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Simulation Model Provides Information on the Future of Reefs

Across the globe, tropical coral reefs are exposed to a variety of stress factors – often working in concert – that affect them. How long can reefs resist and when is the critical “point of no return” after which a reef is irreversibly damaged?
To address this key question, ecologists of the Leibniz Center for Tropical Marine Ecology (ZMT) in Bremen developed a simulation model showing the development of a virtual reef under the influence of some of the most common perturbation factors – with surprising results!

Real-world reefs off the coast of Zanzibar with their most common coral and algae species were the basis for the simulation model. These coral reefs fringe large parts of the coast there and are popular diving areas for the growing tourism industry. However, the fragile reef ecosystems suffer significantly from human intervention. Anchors dropped from tourist boats cause great damage to the top of the reef. The local population meets the increasing demand for fresh fish with destructive fishing methods. Large trawl nets or even dynamite are often used for fishing. Coral material is often extracted as substitute for cement to build houses.
In the simulation model, the Bremen researchers can expose the virtual reefs to such perturbations and study how they develop under pressure over periods of many decades. “The simulation shall provide a basis for decisions in coastal management,” says Andreas Kubicek, who developed the model as part of his doctoral thesis. “You can select the perturbation factors and then see how some coral species die off and other species spread, or eventually how algae win the upper hand in the reef.” Extensive data on the growth, proliferation and interaction between the reef organisms, which were collected from reefs around the world, went into the development of the program.

The researchers tested their reef model on the basis of a special event. In 1998 the El Niño climate phenomenon struck with exceptional impact across the globe. Around Zanzibar the seawater temperature rose from an average of 27 °C to a high of 32 °C. As a consequence, many corals bleached and the coral cover declined in some reefs from 60 % to only 20 %. Colleagues of the Institute of Marine Sciences on Zanzibar, a research partner of the ZMT, documented the development of the reef over a period of ten years. “We allowed a correspondingly intensive coral bleaching to impact our virtual reef,” said Hauke Reuter of the Department of Ecological Modelling at the ZMT. “We then monitored the results. Remarkably, exactly the same processes played out in the simulated reef“.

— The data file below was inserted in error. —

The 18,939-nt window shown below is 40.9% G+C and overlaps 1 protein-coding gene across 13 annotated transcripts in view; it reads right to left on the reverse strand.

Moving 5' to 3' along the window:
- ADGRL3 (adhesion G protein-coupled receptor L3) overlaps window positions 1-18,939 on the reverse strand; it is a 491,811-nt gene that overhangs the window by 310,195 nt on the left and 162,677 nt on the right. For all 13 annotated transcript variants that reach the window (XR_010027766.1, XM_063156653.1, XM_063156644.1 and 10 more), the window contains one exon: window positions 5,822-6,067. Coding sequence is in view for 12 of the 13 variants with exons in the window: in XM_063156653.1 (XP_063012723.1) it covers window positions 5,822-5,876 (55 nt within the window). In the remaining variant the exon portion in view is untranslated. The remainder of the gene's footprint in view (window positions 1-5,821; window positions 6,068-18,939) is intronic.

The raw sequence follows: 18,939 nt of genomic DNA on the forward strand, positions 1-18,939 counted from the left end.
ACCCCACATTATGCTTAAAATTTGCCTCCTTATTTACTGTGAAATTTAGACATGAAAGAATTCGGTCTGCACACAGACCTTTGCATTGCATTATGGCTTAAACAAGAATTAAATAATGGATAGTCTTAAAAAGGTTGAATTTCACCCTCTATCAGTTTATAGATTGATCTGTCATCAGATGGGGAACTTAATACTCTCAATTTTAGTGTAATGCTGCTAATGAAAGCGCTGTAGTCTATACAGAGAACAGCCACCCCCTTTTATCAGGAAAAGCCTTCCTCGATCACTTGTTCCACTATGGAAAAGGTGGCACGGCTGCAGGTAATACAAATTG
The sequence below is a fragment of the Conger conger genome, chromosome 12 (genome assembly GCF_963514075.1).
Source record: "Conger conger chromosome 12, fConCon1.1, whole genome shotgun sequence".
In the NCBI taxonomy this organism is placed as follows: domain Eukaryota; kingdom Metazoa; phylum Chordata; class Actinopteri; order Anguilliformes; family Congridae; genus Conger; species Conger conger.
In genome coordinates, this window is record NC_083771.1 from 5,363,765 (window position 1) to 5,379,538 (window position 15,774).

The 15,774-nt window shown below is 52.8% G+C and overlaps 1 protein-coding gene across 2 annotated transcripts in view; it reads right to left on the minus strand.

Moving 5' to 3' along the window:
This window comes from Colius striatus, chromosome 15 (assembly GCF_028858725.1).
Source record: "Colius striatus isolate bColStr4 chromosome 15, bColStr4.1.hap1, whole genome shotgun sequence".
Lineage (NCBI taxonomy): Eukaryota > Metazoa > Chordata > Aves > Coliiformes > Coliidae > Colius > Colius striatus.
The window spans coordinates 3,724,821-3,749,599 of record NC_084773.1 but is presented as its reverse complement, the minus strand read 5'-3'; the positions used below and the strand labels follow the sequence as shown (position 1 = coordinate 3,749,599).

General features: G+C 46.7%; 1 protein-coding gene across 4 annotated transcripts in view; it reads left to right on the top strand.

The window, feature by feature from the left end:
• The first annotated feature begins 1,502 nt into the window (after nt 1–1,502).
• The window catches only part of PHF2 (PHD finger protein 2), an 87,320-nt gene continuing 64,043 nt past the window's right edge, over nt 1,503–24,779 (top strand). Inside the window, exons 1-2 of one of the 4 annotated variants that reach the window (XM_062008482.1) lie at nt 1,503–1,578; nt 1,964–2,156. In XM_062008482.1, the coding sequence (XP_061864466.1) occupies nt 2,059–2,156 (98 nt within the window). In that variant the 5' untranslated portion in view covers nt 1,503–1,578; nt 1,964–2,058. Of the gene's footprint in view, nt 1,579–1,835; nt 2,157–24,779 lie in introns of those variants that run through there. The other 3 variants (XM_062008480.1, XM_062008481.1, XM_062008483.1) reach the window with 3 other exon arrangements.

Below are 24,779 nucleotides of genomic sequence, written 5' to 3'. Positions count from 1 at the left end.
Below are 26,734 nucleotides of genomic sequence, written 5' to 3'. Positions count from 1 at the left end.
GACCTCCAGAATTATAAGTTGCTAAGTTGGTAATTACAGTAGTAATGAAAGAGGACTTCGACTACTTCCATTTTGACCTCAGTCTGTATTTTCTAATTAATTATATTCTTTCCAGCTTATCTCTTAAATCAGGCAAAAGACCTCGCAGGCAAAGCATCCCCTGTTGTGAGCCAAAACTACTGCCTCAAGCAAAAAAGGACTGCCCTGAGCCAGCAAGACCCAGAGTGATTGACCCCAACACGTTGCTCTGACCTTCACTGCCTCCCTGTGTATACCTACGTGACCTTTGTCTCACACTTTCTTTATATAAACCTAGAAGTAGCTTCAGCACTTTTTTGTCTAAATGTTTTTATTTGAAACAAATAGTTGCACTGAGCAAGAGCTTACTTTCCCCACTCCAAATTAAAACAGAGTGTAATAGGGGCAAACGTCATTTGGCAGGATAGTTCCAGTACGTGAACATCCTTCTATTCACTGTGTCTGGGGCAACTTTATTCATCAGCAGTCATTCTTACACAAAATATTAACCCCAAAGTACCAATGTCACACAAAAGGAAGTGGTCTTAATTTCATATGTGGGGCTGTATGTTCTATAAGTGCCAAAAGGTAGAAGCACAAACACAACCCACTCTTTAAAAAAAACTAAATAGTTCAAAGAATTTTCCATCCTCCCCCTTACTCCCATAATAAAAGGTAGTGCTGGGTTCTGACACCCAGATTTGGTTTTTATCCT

In the simulation the researchers also observed that in an undisturbed reef the more resistant species such as massive corals prevail and that species diversity is lost in the long term. Studies on the Great Barrier Reef recently confirmed this. The modellers were particularly surprised, however, that a disturbed reef can make a notable recovery under favourable conditions – up to a certain point. “At present, coral bleaching takes place every 10 to 12 years,” Reuter added. “Researchers predict for the future, however, that due to climate change coral bleaching is expected to take place every 4 to 5 years. According to our model, no reef will be able to survive this.”

Here the ZMT presents a simplified version of the model for the general public. You can select the different perturbation factors yourself and observe how the reef develops:

Kubicek, A., Muhando, C., Reuter, H. (2012) Simulations of long-term community dynamics in coral reef - How perturbations shape trajectories. PLOS Computational Biology, 8(11). DOI: 10.1371/journal.pcbi.1002791.

Further information:

Dr. Andreas Kubicek
Phone: +49(0)421 / 23800-158

Dr. Hauke Reuter
Phone: +49(0)421 / 23800-58

Dr. Susanne Eickhoff | TROPOS
Further information:

Further reports about: Marine science Mobile phone ZMT Zanzibar coral bleaching coral reef reef ecosystem

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